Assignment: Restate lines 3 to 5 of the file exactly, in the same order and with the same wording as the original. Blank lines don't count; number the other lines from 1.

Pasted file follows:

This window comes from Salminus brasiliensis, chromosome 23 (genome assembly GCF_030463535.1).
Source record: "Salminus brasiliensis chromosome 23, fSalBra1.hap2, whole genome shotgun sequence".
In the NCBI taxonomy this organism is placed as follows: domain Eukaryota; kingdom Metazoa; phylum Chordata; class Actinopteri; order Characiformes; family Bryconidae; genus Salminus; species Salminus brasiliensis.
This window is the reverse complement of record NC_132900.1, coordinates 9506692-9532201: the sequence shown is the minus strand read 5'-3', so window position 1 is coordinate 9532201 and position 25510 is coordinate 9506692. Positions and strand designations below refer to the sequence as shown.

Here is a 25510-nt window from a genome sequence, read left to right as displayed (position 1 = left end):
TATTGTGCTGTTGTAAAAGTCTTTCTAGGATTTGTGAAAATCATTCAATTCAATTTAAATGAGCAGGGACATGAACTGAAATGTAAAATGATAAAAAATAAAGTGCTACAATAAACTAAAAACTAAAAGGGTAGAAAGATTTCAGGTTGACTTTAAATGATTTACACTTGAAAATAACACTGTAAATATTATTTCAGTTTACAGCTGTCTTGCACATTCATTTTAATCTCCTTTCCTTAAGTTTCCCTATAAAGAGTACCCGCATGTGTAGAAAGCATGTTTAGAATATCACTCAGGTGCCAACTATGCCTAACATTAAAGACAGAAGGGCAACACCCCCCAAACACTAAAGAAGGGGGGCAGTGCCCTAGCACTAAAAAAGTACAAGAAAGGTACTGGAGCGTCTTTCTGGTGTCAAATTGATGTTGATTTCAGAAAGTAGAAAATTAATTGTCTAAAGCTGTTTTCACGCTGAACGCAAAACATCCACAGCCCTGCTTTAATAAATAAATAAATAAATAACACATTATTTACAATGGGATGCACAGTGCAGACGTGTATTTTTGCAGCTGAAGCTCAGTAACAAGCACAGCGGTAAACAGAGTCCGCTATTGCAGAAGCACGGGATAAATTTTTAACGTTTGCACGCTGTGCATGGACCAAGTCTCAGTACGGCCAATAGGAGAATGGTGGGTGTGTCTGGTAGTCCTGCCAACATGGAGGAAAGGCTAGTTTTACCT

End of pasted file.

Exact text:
In the NCBI taxonomy this organism is placed as follows: domain Eukaryota; kingdom Metazoa; phylum Chordata; class Actinopteri; order Characiformes; family Bryconidae; genus Salminus; species Salminus brasiliensis.
This window is the reverse complement of record NC_132900.1, coordinates 9506692-9532201: the sequence shown is the minus strand read 5'-3', so window position 1 is coordinate 9532201 and position 25510 is coordinate 9506692. Positions and strand designations below refer to the sequence as shown.

Here is a 25510-nt window from a genome sequence, read left to right as displayed (position 1 = left end):